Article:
Our bodies need specific substances in order to metabolize energy from the food we eat and carry out the processes that need to occur for the body to function correctly. It should be noted that if they eat a healthy balanced diet, including all food groups and do not have any underlying medical conditions, most people will obtain all the nutrients necessary for this to occur and supplementation will make no difference to energy levels.
A lack of energy and feelings of lethargy can occur when your diet is lacking in certain nutrients, or you have increased demands for these nutrients that you are not meeting. If this is the case, then supplementation or increasing your intake of foods containing these nutrients may increase energy levels.
Most of the vitamins needed for energy metabolism are not synthesised or stored in the body, so it is necessary to consume foods that contain them on a regular basis.
Important vitamins and minerals for energy
B vitamins are particularly important for energy metabolism in the body and are essential to convert the energy we get from the food we eat into energy that can be used in the body. Vitamin B6, B12, folic acid, thiamin and niacin are all important for these processes and a deficiency can leave you with a lack of energy.
Those at high risk of B vitamin deficiency include athletes who do a lot of training, those following certain diets that eliminate food groups and people on some medications such as beta blockers and antibiotics.
Another nutrient important for energy is magnesium, which is important in the process of breaking down glucose into energy for use in the body. A lack of magnesium can result in an elevated heart rate and more exertion required to do normal tasks.
Antioxidants such as coenzyme Q10, vitamin E and C are also important in energy production in the body, and a lack of these may result in a dip in energy levels, however, once again there is no benefit of supplementation if you are not deficient.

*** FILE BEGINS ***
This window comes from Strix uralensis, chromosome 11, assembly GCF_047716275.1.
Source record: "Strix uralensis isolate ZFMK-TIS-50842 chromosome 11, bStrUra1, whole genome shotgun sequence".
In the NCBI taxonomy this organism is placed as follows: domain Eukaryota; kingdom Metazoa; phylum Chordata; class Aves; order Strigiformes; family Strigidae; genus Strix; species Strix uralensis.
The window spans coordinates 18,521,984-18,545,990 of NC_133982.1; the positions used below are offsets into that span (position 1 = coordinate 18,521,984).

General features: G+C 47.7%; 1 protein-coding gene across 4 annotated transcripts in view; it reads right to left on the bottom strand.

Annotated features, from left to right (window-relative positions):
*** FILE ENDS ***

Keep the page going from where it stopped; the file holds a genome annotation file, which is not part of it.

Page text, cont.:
A lack of iron, particularly common in women, may also contribute to feelings of fatigue and lack of energy.
How to get enough of these nutrients
Thiamin is found in a wide variety of vegetables, as well as fresh and dried fruit. Eggs, wholegrain bread and fortified cereals are also good sources, as is liver. Due to the large variety of foods containing thiamin, those following a varied healthy diet should have no problems meeting the requirements of 1mg per day for men and 0.8mg for women.
This vitamin is found in meat, fish, wheat and corn flour, eggs and milk. Women need about 13mg per day, whilst men require around 17mg.
Good sources of this vitamin are pork, poultry, fish, bread, wholegrain cereals, eggs, vegetables, soy beans, peanuts, milk, potatoes and some fortified breakfast cereals. Men need around 1.4mg per day, whilst women require slightly less at 1.2mg.
Known as folate in its natural form, folic acid is found in small quantities in broccoli, Brussels sprouts, liver, fortified breakfast cereals, brown rice, chickpeas, green peas, asparagus and spinach. Adults require about 0.2mg of folate per day; however this increases greatly during pregnancy, when 0.4 to 5mg of folate may be required to reduce risk of spina bifida.
A healthy diet should provide normal requirements, however, during pregnancy supplementation is recommended in the first 12 weeks.
B12 is found in meat, fish and other animal products such as dairy and eggs. The requirements of 0.0015mg should easily be met for most people if they eat these foods, however, vegetarians and in particular vegans may require supplementation.
Good sources of magnesium include almonds, hazelnuts and cashews, fish, particularly halibut and whole grains.
The best sources of coenzyme Q10 are meat and fish, but vegetable oils also have relatively high levels. Nuts, seeds and vegetable oils are the best sources of vitamin E and fruits and vegetables are the best place to obtain vitamin C.
Good sources of iron include meat and poultry. Some iron is available in green leafy vegetables and fortified cereal products; however, this is less readily available than that found in animal products. Consuming plant based iron at the same time as vitamin C can enhance uptake for use in the body.
Macronutrients for energy
Although micronutrients such as minerals and vitamins play a large part in energy metabolism in the body and therefore are essential for good energy levels, it is important to remember that the body requires fuel from macronutrients in order to obtain its energy.
The four macronutrients are fat, carbohydrate, protein and alcohol, all of which can be metabolised for energy. With the exception of alcohol, a low intake of any of these macronutrients can have an effect on energy levels.